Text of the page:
October is Fire Prevention Month and many local fire departments attend elementary schools to reinforce fire safety and emergency techniques appropriate for the child’s age.
Half of home fire deaths result from fires reported between 11 p.m. and 7 a.m. when most people are asleep. Only one in five home fires were reported during these hours. One quarter of all fires are started in the bedroom. Three out of five fire deaths occur in homes without working smoke detectors. (National Fire Protection Association). Now is the time to check for working smoke detectors. A general rule of thumb is to change your batteries when the time changes-both Spring and Fall. Also, any smoke detector over 10 years old needs to be replaced. A fire extinguisher in the kitchen and each floor of your home is advised.
Many home fires start in the kitchen while food is cooking. Unattended items cooking cause 44 percent of home fires, 15 percent of home fire deaths and 38 percent of home fire injuries each year. Kitchen fires can be prevented by never walking away from an item in the oven or on the stove. We often get busy and want to use our time effectively by doing laundry, working on a project or otherwise straying from the kitchen while items are cooking. Set a loud timer to prevent leaving an item cooking and burning up your kitchen.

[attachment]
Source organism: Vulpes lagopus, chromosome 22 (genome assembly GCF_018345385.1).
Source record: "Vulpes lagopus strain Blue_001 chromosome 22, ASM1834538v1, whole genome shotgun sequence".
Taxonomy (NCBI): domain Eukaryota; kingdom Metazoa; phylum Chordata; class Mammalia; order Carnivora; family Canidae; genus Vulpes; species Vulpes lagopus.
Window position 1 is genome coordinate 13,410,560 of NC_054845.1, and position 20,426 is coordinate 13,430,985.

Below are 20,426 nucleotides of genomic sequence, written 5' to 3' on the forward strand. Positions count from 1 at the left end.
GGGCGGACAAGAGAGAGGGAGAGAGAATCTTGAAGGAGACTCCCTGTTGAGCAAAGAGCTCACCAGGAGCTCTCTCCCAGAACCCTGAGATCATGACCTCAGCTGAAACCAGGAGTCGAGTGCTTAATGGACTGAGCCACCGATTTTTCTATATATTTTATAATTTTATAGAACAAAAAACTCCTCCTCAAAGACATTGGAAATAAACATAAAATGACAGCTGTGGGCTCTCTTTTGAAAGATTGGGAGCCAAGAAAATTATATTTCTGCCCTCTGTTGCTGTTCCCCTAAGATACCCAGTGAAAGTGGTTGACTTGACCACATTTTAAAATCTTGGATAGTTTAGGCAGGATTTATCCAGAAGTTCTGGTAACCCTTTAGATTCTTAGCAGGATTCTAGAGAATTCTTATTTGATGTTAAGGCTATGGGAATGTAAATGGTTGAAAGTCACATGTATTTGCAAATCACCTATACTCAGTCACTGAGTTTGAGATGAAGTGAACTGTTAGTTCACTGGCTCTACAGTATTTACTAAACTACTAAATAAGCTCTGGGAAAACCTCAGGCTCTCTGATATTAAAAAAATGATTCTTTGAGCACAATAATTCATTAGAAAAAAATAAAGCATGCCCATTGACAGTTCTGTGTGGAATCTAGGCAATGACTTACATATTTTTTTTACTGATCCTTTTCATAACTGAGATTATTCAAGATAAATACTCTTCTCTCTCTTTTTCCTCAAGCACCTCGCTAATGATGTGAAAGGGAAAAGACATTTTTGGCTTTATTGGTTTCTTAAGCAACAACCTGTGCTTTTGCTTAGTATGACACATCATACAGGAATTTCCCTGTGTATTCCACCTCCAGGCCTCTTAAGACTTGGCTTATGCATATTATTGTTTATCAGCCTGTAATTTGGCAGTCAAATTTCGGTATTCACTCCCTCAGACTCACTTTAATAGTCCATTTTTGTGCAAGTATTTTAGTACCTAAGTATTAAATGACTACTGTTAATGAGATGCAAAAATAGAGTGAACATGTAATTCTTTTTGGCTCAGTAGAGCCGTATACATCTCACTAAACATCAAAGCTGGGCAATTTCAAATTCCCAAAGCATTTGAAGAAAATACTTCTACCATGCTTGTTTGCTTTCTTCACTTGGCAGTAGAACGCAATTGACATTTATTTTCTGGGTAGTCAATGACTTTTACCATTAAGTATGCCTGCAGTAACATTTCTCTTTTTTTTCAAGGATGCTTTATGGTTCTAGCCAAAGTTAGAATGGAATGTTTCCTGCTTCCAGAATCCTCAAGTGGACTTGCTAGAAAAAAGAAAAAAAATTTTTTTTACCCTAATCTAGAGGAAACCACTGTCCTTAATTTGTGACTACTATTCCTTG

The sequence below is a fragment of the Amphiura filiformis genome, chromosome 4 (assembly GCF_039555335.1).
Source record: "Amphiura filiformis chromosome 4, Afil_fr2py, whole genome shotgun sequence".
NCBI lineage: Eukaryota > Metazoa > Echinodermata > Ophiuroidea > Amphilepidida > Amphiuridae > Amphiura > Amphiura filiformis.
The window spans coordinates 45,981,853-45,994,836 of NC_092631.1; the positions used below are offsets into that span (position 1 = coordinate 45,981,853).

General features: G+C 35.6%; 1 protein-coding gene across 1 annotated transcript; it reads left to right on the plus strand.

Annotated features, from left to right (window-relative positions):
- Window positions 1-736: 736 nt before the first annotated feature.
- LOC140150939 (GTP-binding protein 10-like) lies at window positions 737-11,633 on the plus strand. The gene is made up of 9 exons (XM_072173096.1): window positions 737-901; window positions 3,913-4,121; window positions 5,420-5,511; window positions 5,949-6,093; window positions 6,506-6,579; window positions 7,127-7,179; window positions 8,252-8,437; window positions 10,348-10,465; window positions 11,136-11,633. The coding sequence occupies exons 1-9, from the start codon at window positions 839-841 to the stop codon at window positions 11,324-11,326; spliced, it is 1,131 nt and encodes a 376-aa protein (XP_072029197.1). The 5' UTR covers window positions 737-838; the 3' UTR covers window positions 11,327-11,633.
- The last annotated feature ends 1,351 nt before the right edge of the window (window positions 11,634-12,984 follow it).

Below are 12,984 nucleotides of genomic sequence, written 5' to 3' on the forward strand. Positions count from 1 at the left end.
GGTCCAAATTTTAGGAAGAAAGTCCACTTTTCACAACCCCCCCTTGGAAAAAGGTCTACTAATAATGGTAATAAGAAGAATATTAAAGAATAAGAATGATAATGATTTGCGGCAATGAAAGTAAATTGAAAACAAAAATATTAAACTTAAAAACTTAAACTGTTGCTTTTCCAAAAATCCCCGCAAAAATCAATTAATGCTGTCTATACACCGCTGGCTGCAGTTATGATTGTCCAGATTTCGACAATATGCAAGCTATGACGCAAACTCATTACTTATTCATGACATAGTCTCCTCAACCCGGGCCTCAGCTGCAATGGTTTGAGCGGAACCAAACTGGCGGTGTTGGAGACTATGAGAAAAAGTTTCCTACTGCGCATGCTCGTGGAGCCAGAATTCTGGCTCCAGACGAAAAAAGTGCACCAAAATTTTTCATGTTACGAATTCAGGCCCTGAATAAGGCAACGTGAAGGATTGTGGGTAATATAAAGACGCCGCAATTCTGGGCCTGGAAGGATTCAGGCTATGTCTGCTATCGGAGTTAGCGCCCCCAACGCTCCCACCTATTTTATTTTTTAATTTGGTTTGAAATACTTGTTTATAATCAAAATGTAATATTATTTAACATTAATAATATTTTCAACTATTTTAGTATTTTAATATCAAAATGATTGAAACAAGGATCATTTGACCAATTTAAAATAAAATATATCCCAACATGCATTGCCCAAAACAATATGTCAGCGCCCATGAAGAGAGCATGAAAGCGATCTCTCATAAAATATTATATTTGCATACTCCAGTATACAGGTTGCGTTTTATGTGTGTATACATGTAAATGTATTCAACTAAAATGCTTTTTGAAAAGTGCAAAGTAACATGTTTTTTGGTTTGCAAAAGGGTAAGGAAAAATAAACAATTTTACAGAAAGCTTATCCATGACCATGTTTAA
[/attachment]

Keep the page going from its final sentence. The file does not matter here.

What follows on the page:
Always keep a lid nearby when cooking. If a small grease fire starts, slide the lid over the pan and turn off the burner. Leave the pan covered until it has cooled. Keep children safe when you are cooking by creating a kid-free zone of at least 3 feet around the stove and areas where hot food or drinks are being prepared or carried. Use masking tape on floor to teach children to be cautious. Items easily caught on fire including towels and wooden spoons should also be kept a safe 3 feet away from cooking area.
Hopefully, a cool front is coming soon, and fireplaces may be used. Prepare your fireplace before using to insure there are no bird nests or debris on the chimney cap. Tree limbs should not be visible near the chimney. With a flashlight, check the flue damper to make sure it opens, closes, and seals properly with a clear vision to daylight at the top. Try to use older seasoned wood that has been dried out. Gas fireplaces need attention too. If you have a gas fireplace, turn the gas off at the shut off valve and test the ignitor. Ignite the fire and check for any clogs in burner holes. Clear any obstruction before using.
Furnace filters should be replaced every 2 months. Changing your filter will enable your furnace to work more efficiently, reduce your electrical bill, and prevent fires occurring. Furnace filters are designed to prevent dust from accumulating. If the filter is not changed regularly, dust can accumulate (highly flammable), be sucked into the furnace and cause a fire.
Prevent electrical fires in your home by never using an appliance with a frayed cord. Appliances should be directly plugged into the outlets and not plugged into an extension cord. Outdated wiring may also cause electrical fires.
More Fire Prevention Safety Tips are available at www.NFPA.org. Children can be a big part of your home fire prevention plan.